Bear Safety for Hikers

Crash. Crack. We looked ahead and saw something moving in the woods, running off to the side. A bear. Small, light brown, round ears, gone. Silence.

We waited and a thousand questions churned in my mind. It looked like a small bear… was it a young bear? Was the mother nearby? It was light brown… a grizzly? It ran to the side, in the same direction the trail was now heading. Do we proceed?

The most dangerous part of hiking is usually the drive up to the trail head. Yes, the likelihood of dying in a car crash is far greater than a bear attack. Greater too is the likelihood of dying because of lightening or bees. But people get excited about bears.

And yes, bears are exciting. But they shouldn’t stop you from enjoying the great outdoors!

Overall, you should:

  1. Take the right actions to avoid bears.
  2. Carry bear spray and know how to use it.
  3. Don’t be bearanoid! Get out and enjoy the wild safely.

A couple weeks ago, I went to a public talk on bears which was highly informative and I am sharing my notes below. For more information on bear encounters, see the Bear Smart website.

Knowing Bears

The West Kootenay contains both grizzly bears and black bears, and you should know the difference. A light brown bear is not always a grizzly.

It’s also important to know what motivates bears. Bears are bumbling around looking for:

  • Food – especially in areas with lots of vegetation, berries, or spawning streams.
  • Cover – bears like to stay hidden.
  • Mates
  • Dens

Also interesting – bears eat a lot of veggies. For the Kootenay grizzlys, plants can make up to 90% of their diet. Those long claws? For digging.

Avoiding Bears

Hikers can minimize the chance of bear encounters by making the right choices on their hike:

  1. Choose good hiking routes.
    • Hike on maintained trails with good visibility during daylight hours.
  2. Stay alert and look for signs of bear activity.
    • Bear signs include footprints, scat, diggings
    • If you encounter a fresh kill, leave the area immediately.
  3. Make lots of noise.
    • Talking or sing or clap your hands, especially in areas where there is low visibility or lots of background noise (creeks, wind).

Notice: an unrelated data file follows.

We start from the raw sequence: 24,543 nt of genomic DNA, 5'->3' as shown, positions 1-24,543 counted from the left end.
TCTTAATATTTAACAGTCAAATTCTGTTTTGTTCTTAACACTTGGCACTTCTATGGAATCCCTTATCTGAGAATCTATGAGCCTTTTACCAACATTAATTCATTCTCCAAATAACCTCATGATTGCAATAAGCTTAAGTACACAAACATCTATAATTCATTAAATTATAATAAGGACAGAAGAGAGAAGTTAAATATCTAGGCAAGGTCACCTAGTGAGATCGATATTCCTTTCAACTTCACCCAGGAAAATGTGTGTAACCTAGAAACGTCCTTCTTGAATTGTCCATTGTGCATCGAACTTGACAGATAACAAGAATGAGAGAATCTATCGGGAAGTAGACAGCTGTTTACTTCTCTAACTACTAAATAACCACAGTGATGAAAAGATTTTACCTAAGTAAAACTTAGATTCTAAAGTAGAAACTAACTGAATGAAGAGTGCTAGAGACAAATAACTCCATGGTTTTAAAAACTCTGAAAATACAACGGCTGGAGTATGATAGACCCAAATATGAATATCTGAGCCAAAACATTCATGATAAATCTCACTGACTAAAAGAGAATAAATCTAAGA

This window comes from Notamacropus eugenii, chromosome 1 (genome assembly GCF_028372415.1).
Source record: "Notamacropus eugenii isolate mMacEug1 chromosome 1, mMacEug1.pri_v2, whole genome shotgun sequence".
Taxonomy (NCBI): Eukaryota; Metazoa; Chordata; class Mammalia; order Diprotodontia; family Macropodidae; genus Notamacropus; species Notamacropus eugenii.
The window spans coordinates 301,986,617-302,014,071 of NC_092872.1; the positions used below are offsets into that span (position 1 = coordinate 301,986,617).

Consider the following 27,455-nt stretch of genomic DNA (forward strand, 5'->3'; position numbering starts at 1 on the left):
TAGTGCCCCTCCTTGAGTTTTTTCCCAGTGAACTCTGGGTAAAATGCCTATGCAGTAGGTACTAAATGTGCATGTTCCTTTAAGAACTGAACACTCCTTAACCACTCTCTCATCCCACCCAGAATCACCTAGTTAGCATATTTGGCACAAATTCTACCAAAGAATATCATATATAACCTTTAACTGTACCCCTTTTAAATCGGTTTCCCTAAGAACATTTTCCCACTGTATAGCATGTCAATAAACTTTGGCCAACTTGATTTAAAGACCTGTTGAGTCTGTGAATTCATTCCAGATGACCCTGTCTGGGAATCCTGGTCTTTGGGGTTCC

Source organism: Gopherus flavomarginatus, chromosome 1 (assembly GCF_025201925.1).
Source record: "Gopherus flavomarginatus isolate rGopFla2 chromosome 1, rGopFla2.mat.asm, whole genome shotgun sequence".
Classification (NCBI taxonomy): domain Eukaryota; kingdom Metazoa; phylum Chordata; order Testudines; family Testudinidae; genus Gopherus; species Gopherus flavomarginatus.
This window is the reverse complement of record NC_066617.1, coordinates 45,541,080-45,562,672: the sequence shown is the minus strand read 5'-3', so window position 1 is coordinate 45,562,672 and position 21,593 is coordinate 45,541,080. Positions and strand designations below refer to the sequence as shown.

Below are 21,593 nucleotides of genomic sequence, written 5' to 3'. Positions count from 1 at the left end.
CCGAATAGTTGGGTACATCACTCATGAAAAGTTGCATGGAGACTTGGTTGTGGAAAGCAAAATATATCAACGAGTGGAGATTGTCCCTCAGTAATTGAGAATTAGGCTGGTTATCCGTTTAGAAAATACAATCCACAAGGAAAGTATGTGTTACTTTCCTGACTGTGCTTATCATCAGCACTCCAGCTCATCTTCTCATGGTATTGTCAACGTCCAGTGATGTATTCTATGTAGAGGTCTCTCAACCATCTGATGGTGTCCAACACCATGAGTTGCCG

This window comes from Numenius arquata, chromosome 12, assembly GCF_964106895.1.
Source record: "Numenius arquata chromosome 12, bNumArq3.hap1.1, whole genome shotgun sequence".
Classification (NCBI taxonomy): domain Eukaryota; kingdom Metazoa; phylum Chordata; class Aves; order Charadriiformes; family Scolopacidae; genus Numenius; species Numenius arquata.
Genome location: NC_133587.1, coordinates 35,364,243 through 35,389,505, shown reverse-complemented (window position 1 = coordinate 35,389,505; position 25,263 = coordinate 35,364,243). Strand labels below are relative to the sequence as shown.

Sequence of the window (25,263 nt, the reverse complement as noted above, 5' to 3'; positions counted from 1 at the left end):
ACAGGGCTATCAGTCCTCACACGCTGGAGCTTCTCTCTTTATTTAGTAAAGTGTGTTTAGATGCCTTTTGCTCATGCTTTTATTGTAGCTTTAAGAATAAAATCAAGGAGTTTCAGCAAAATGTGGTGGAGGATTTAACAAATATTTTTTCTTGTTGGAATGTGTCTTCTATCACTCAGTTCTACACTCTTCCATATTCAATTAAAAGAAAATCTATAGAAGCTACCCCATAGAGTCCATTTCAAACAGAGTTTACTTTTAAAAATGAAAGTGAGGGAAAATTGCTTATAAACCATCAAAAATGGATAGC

4. Travel in groups of 3 or more. Keep dogs on a leash.

Encountering Bears

  • Always: carry bear spray, assess the situation, stay calm.
  • Never: run.

You see bear, bear does not see you

Stay calm and move away from the area quietly. Make a wide detour and avoid surprising the bear with sudden noises or movements.

You see bear, bear sees you

Talk calmly to bear and slowly wave arms above head to appear bigger. Move slowly away and don’t stare directly in bear’s eyes.

You see bear, bear approaches you

Stay calm and stand your ground – do not run. Keep your pack on and take out your bear spray. Assess the type of situation:

  1. Bear is defensive
    • Examples: mother bear defending cubs, frightened bear, bear defending carcass.
    • Talk calmly to bear and do not make eye contact. Slowly move away.
    • If bear approaches too close or charges, use bear spray.
    • As a last resort, you can play dead in a defensive attack.
  2. Bear is not defensive
    • Examples: bear is curious, bear wants the food in your pack, bear wants you as food
    • Act aggressively, make eye contact, shout, stamp your feet, step forward.
    • If bear approaches too close or charges, use bear spray.
    • As a last resort, fight back using any means necessary, targeting the eyes and nose.

Again, for more information check out Bear Smart!

What we did

Okay, so in our situation with the small light bear running off into the woods, we decided to assume the worst: it could be a young grizzly with a mother nearby.

We were hiking down switchbacks, so it wasn’t easy to move away from the area. Both the trail forward and the trail back were going in the same direction as the bear. There was lots of bush around and it was hard to see far ahead.

We took out the bear spray and waited and listened and looked around. After a few minutes, we talked loudly, then waited again. Nothing.

We walked slowly down the switchback in the direction of the bear, talking loudly, then stopping, waiting and listening again.

We continued this pattern of talking, waiting, listening, moving slowly all the way down until we were out of the area. There were no more signs of the bear. Probably it was long gone, but you never know! On the way back down, we warned anyone else we encountered heading up the trail.

**Photo credit: pexel.com

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